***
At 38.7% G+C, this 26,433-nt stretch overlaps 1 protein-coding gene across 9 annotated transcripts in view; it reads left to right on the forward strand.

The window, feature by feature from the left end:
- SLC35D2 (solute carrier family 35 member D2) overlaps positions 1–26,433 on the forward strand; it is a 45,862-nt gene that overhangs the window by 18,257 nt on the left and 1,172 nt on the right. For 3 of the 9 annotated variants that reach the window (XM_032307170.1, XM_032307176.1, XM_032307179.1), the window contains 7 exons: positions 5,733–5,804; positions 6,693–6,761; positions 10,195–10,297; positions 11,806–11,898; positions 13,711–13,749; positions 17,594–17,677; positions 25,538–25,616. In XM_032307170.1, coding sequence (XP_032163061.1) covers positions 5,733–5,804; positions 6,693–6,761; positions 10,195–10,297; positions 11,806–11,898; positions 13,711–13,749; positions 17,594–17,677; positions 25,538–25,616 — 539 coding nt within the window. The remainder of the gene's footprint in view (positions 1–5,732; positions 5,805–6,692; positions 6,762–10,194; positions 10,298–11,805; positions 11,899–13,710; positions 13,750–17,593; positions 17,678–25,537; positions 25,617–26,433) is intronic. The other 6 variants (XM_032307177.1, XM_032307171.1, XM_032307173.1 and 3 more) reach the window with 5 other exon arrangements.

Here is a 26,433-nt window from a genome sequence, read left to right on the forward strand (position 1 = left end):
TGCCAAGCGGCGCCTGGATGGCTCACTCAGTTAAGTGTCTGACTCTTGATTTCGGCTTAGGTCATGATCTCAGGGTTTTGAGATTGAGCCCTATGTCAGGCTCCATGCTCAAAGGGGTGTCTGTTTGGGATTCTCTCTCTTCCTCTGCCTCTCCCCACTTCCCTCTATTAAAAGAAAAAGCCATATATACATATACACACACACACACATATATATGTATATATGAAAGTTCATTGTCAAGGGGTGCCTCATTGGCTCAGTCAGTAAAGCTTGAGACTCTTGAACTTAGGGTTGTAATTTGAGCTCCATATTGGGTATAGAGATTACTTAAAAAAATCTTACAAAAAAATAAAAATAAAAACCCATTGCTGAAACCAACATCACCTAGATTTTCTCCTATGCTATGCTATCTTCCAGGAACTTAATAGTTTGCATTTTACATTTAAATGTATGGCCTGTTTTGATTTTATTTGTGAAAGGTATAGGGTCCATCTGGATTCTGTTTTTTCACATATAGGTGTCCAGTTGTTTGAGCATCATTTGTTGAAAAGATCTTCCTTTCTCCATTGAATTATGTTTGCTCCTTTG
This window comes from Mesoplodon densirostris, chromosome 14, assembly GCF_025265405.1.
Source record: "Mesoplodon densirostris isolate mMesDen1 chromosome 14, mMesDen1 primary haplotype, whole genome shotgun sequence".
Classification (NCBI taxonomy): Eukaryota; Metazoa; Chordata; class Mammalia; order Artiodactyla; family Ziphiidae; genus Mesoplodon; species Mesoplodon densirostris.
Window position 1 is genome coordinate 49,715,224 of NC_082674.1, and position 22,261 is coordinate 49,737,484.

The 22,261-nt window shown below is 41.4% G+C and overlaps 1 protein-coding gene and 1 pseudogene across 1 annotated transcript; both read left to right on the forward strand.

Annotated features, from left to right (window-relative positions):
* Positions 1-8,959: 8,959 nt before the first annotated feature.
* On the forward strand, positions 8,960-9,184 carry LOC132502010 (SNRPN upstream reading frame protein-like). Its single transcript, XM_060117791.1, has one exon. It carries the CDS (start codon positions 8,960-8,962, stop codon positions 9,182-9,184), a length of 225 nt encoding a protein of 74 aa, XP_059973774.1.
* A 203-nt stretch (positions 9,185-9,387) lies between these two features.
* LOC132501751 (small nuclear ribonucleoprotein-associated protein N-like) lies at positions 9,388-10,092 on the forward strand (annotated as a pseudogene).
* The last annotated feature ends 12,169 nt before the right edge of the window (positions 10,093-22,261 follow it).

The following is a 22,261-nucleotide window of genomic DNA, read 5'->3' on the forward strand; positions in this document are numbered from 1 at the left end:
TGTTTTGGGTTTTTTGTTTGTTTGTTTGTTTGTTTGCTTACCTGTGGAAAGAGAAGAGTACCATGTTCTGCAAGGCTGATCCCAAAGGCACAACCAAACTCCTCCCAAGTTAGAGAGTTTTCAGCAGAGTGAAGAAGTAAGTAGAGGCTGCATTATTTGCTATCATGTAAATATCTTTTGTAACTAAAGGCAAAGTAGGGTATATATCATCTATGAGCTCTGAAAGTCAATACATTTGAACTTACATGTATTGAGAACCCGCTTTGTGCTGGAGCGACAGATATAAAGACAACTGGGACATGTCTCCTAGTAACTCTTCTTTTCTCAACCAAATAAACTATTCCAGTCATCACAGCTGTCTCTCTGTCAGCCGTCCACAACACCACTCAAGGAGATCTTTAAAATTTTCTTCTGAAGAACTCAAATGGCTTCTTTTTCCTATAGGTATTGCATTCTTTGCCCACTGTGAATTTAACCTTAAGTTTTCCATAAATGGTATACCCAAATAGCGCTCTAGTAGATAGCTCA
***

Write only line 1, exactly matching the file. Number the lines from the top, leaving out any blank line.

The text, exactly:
At 38.7% G+C, this 26,433-nt stretch overlaps 1 protein-coding gene across 9 annotated transcripts in view; it reads left to right on the forward strand.